India’s present generation capacity is about 200,000 MW. The country could potentially increase grid-connected solar power generation capacity to over 200,000 MW and wind energy to over 100,000 MW by 2030 if the right resources (and more importantly, energy policies) were developed. India can develop massive commercial wind farms to harness the strong onshore coastal area and offshore wind to boost the country’s supply of clean renewable energy. But, to tap this vast resource, India must develop and implement smart business models and favorable policies as quickly as possible.

Another opportunity for sparking investment in solar, is the U.S.-India Energy partnership program called SERIIUS (the Solar Energy Research Institute for India and the United States). This collaboration could lay the foundation for an energy independent future – one in which the Indian government takes advantage of the vast amounts of energy available from the Rajasthan Desert sun (instead of oil from the Arab nations) to power its future energy needs. In addition, renewable energy would not only create millions of jobs, but also sustain India’s positive economic growth, help lift its massive population out of poverty, and combat climate change.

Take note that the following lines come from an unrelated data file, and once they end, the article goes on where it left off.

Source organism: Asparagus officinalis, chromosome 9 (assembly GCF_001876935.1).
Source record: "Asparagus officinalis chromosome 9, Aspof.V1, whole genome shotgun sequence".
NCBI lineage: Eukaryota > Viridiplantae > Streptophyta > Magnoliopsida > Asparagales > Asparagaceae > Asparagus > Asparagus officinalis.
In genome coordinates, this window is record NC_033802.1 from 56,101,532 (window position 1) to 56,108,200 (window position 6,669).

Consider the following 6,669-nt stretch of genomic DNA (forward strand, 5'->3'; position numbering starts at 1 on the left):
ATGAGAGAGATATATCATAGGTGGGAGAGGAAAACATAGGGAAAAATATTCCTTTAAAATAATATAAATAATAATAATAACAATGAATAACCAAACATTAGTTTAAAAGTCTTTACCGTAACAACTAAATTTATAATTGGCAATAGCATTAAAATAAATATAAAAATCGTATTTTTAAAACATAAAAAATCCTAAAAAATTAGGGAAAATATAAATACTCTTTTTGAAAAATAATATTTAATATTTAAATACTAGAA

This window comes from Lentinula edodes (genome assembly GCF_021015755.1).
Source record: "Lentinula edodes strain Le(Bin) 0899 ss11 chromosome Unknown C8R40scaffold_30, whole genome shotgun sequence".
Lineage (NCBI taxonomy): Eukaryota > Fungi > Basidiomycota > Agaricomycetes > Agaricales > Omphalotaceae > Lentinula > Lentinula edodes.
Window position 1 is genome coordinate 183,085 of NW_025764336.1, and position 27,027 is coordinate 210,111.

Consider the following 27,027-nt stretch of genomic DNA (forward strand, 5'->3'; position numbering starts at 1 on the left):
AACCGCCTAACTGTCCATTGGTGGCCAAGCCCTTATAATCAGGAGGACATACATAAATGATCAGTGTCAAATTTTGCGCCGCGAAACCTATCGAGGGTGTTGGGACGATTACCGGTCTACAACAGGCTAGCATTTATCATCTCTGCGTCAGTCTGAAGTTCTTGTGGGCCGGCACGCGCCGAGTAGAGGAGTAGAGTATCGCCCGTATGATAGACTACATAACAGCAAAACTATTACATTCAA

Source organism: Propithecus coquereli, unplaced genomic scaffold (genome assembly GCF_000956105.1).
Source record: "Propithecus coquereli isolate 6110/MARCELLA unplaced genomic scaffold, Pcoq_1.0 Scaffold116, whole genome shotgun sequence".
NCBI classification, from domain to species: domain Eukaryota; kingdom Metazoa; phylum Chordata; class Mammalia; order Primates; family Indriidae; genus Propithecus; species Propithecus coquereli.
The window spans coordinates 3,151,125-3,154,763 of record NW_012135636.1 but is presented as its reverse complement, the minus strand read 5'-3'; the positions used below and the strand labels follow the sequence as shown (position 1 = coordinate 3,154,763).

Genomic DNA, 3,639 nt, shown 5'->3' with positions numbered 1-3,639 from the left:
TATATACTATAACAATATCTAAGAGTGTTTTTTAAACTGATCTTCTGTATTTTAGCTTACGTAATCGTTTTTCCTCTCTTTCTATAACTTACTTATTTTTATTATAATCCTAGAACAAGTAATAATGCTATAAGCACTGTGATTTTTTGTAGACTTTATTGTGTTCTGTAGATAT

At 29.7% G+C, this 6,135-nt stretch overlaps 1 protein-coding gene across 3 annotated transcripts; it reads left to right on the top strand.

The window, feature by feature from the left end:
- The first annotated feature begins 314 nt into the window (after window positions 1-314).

What needs to be done?

The Indian government is taking many measurable steps toward improving infrastructure and power reliability, including the development of renewable energy from solar and wind. But clearly, more needs to be done, and fast. One step in the right direction was the establishment of the Jawaharlal Nehru National Solar Mission (JNNSM) in late 2009. However, the present JNNSM target of producing 10 percent of its energy from solar – 20 GW – by 2022 is totally inadequate. JNNSM needs to take bold steps with the help of central and state governments in order to play a greater role in realizing India’s solar energy potential.